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Last Updated: Saturday, 13 November, 2004, 12:17 GMT
Wars in paradise
By Mark Doyle
BBC, DR Congo

As fighting continues between the government of the Democratic Republic of Congo and rebel forces, people in the eastern region of the country try to go about their daily lives. Over the last 40 years, roads and rail lines have gradually fallen into disrepair and been reclaimed by the jungle. Mark Doyle travels with the people who use a plane service to get to work.

A family shelter
Many families in the region have fled their homes to escape the fighting
Like most commuters, I was relieved to find that I had some leg room when I boarded the Air Commuter plane in the north eastern Congolese town of Bunia.

There are about 20 seats on the plane and I only had about half a dozen fellow passengers.

Bunia is on the shores of Lake Albert - one of the great lakes of the Rift Valley which runs like a spine up central Africa.

As we climbed high above the lake's shimmering surface, the hills and jungles of eastern Congo beckoned.

This is a densely populated and fertile land. The soil is rich and the forest deep.

On the one hand, this is good news - people can grow food - but the dense forests are also a problem.


Militias can hide in them and avoid the United Nations peacekeepers who are trying to implement a ceasefire and a power-sharing deal in Congo's fragile post-war period.

The first stop on the commuter plane's journey was the town of Beni.

The country's economy can support commuter planes while three million people wallow in the misery of refugee camps
There was a hitch when we arrived there because our parking slot was occupied by a large and very broken-down cargo plane.

About 50 men in blue overalls simply pushed the old plane to one side. I was enjoying this unusual spectacle when I realised that my leg room was about to be taken up.

We were joined on board by a group of nuns from one of Congo's religious orders.

The Africans among them wore colourful dresses. The Europeans had neat haircuts and sensible shoes.


There were also Congolese and foreign businessmen chatting furiously on their mobile phones as they climbed the short ladder into the plane.

A boy walks through lava rocks in Goma
Goma was devastated by the volcanic eruption in January 2002
Yes, even in small Congolese towns in the middle of the jungle, there are cellphone networks.

It's one of the paradoxes of this enormous country. Rich soil, but hungry people who have fled militias.

An economy that can support commuter planes, while some three million people wallow in the misery of refugee camps.

We left Beni in a cloud of dust from the dirt airstrip, and were soon over Lake Edward.

Most Africans still use the British colonial names for the Rift Valley Lakes.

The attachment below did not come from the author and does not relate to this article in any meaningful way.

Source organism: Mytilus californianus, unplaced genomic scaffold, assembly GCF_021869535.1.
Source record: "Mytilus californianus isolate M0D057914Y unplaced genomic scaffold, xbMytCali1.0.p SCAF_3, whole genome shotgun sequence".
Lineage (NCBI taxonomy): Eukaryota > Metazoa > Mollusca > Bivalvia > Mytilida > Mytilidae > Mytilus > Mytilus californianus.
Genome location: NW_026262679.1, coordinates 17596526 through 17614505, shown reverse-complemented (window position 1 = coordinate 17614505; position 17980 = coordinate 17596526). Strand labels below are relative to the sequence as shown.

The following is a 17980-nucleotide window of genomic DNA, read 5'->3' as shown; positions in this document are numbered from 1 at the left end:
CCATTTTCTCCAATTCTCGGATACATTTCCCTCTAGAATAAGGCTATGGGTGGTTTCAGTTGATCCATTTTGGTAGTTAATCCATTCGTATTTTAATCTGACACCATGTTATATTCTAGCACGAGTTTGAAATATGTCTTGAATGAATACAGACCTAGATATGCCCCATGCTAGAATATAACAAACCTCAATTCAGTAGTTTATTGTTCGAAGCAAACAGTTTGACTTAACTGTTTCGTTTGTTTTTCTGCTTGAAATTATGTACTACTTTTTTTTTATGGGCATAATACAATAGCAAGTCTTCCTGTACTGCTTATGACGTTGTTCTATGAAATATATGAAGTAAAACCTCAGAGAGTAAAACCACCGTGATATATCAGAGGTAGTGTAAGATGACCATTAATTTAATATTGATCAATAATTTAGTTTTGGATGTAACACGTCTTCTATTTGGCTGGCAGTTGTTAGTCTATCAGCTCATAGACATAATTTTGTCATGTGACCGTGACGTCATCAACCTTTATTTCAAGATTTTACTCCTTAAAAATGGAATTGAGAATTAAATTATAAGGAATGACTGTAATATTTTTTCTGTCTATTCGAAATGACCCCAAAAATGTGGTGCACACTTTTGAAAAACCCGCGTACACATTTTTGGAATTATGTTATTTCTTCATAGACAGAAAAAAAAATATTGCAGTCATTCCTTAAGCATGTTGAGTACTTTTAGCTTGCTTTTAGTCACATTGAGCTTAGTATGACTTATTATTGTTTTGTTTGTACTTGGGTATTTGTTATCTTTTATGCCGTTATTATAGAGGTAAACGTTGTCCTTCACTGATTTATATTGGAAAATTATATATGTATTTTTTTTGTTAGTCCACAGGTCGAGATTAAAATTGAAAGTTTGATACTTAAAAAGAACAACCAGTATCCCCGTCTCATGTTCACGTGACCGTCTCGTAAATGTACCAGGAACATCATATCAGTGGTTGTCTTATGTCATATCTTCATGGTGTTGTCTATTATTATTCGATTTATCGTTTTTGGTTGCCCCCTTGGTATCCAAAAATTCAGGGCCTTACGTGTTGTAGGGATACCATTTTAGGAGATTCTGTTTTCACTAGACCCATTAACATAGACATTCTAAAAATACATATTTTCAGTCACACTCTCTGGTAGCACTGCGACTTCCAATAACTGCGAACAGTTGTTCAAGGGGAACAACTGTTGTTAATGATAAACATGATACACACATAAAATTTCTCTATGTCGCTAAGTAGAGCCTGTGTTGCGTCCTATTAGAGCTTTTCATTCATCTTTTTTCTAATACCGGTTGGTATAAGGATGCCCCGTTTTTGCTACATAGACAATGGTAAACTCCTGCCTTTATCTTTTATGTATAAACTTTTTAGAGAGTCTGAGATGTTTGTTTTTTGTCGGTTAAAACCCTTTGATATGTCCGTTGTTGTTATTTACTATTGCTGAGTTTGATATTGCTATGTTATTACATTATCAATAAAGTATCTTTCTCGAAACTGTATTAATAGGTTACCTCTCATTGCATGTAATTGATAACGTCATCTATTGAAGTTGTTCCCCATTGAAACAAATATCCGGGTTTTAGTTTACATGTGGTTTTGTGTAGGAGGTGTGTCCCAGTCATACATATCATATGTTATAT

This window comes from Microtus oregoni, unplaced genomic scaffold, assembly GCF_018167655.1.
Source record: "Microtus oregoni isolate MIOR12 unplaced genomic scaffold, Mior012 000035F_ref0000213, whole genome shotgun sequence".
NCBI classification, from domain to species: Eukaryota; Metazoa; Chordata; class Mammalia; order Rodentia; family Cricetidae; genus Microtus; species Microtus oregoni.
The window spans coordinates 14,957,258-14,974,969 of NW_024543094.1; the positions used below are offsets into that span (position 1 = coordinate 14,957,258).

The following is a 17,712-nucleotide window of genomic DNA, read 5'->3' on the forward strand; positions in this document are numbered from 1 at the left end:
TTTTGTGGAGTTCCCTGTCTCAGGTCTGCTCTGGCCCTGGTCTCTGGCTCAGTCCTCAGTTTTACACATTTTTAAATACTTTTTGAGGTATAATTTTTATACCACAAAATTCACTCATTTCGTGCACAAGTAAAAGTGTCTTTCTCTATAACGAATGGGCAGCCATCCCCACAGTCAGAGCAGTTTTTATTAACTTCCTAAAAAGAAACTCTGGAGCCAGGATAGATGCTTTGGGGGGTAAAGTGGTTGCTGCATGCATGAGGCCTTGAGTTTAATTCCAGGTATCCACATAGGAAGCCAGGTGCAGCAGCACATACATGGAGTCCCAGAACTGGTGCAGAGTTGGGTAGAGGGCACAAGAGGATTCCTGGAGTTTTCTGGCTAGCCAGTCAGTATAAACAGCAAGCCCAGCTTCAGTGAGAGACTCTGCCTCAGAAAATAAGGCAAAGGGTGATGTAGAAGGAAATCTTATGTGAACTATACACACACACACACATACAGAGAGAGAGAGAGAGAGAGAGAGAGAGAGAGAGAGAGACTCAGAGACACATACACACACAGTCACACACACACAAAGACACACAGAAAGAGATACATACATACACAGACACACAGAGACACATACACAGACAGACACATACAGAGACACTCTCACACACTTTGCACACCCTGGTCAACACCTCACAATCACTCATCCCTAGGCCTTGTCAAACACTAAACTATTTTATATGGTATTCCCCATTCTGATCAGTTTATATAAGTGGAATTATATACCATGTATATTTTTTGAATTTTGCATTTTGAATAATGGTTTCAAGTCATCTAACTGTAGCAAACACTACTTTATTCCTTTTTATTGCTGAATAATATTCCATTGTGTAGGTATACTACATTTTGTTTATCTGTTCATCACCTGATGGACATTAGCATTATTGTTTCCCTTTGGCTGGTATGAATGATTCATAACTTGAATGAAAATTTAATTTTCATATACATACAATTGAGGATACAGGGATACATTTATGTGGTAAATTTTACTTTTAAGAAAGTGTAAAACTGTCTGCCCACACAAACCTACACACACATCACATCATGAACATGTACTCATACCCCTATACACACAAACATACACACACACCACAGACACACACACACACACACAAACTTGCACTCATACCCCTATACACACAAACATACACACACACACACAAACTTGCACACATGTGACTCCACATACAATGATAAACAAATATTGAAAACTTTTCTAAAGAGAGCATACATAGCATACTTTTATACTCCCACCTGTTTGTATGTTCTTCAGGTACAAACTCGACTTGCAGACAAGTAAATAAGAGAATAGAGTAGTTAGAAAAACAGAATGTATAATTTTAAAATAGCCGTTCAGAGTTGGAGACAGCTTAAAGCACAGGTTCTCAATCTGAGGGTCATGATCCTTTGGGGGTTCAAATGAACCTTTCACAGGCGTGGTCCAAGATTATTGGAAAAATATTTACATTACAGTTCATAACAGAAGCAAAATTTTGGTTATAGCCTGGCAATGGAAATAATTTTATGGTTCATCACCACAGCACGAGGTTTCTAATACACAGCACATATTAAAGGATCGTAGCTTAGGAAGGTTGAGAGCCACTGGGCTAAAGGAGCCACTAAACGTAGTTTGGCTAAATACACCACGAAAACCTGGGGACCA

We began to see volcanoes in the distance and the now dormant lava flows from Mount Nyiragongo which erupted a few years ago.

The town of Goma would be our next stop.

Most of Goma was buried in lava during the eruption. But new houses have now been built on the flows, many as wide as a football field and several metres deep.

Right next to Goma is the city of Gisenyi. It's in the neighbouring state of Rwanda, but the no-man's land between the two urban centres is, in places, no more than 20 metres wide.

From the air the two cities look like one, but they are very definitely separated.

I was last in Gisyeni 10 years ago, during the genocide in Rwanda of ethnic Tutsis.

The Tutsi rebels who ended the genocide had chased the ethnic Hutu army (which was responsible for the mass killings) into Congo.

The fallout from the Tutsi victory, along with the refugee crisis it created, is still with Congo today.

Relations between the two countries are terrible, with both accusing the other of backing rebellions against them.


After a short stop in Goma for refuelling, the commuter plane was off again climbing high above another Rift Valley waterway, Lake Kivu.

This lake is used for smuggling arms between the various regional rebel groups and, although United Nations troops from South Africa mount boat patrols to try to stop the smugglers, the peacekeepers are few in number and Lake Kivu is huge.

The rich red fields on the shoreline here looked even more fertile to me than those on the shores of Albert or Edward.

Soon we were losing height again and we landed in the town of Bukavu, the last stop of my commute between northern and southern Congo.

My plane journey was over some of the most beautiful landscape in the world - dramatic mountains and shimmering lakes.

As I looked out of the window I got to thinking that it would be so easy to attract tourists here.

Plantations could flourish, cattle could grow fat, children could go to school.

But I was dreaming.

There are wars down there, wars in paradise.

From Our Own Correspondent was broadcast on Saturday, 13 November, 2004 at 1130 GMT on BBC Radio 4. Please check the programme schedules for World Service transmission times.


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